The Alpha Tau Omega fraternity house was built in 1929 on a hill overlooking University Terrace in Reno's West University neighborhood, where a number of other fraternities and sororities are located. It was the first fraternity-built house at the University of Nevada. The large red-brick, Colonial Revival house was designed by the Reno architect Lehman "Monk" Ferris, himself a member of Alpha Tau Omega fraternity.
The ATO fraternity was founded in 1865 at the Virginia Military Institute, and by the late nineteenth century it had expanded nationally. ATO's predecessor organization at the University of Nevada was Phi Delta Tau, founded in 1912. The new fraternity occupied a house at the corner of Ninth and Sierra streets.
Over the course of its first few years, Phi Delta Tau established itself as a full-fledged local fraternal organization, and set its sights on a national charter from Alpha Tau Omega. The petition for charter was accepted in 1921 and Phi Delta Tau became the Delta Iota Chapter of Alpha Tau Omega. That same year, the fraternity established the Delta Iota Building Association and purchased a two-story house on University Avenue. By 1928, ATO had grown to 150 members, far exceeding the capacity of the house. The organization decided to build a house with all of the amenities and space required to serve the active membership and to be a source of pride for the alumni members. The ATOs had an advantage in planning their new house. They had a track record of sound and determined financial management and a local architect as an alumni member. By the fall of 1929, the new fraternity house had been completed at the cost of $32,000, including furnishings.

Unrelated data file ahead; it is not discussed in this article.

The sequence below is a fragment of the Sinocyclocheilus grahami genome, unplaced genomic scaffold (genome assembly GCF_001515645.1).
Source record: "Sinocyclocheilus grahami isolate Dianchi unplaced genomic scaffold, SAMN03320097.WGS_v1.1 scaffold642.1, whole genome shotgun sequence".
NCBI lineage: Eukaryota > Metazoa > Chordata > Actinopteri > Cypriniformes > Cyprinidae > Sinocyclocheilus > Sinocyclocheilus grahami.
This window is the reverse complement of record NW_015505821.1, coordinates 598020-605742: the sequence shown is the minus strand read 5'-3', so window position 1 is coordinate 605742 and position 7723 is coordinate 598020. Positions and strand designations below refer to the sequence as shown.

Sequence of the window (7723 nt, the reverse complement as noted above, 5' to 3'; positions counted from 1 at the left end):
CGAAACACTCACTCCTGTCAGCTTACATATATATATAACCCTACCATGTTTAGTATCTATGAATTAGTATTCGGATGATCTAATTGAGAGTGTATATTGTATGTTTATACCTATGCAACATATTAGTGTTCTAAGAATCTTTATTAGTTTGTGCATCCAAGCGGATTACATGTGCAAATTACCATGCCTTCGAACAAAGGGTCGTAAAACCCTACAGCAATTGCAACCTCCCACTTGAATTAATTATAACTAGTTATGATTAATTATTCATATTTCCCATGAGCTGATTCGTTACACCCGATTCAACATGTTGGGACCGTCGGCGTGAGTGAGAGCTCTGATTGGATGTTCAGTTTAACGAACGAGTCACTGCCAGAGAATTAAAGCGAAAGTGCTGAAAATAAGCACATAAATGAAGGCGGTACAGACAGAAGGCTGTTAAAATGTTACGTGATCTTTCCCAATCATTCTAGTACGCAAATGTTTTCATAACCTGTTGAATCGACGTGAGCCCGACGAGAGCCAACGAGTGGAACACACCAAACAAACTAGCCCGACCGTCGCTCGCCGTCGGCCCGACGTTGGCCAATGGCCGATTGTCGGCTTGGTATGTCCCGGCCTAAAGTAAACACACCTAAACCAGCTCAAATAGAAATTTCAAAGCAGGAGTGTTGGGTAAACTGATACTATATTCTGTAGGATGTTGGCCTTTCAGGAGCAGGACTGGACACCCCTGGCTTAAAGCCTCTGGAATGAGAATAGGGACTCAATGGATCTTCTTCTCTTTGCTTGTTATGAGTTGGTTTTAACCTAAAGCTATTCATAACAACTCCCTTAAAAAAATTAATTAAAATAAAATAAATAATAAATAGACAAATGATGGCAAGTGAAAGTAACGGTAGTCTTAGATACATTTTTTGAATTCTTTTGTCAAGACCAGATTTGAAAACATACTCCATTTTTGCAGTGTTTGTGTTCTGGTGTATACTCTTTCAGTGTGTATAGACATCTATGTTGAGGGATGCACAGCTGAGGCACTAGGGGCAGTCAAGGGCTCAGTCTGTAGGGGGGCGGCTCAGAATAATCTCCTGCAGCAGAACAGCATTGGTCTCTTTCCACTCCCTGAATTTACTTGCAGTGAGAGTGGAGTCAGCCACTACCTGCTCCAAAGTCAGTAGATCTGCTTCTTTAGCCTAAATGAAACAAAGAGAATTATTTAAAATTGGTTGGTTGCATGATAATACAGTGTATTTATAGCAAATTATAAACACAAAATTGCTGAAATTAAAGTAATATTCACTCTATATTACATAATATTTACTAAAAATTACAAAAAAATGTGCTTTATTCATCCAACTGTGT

The ATO fraternity house has served the organization and the University for nearly 75 years. Many of Nevada's prominent men in politics and business have been ATO alumni, including state Senator William Raggio, former Nevada Governor Grant Sawyer, former Nevada Governor and U.S. Senator Richard Bryan, former Nevada Gaming Commission chairman Paul Bible, former U.S. Representative Jim Santini, and numerous attorneys, doctors, educators, and businessmen. The ATO House, located at 205 University Terrace, is listed in the National Register of Historic Places.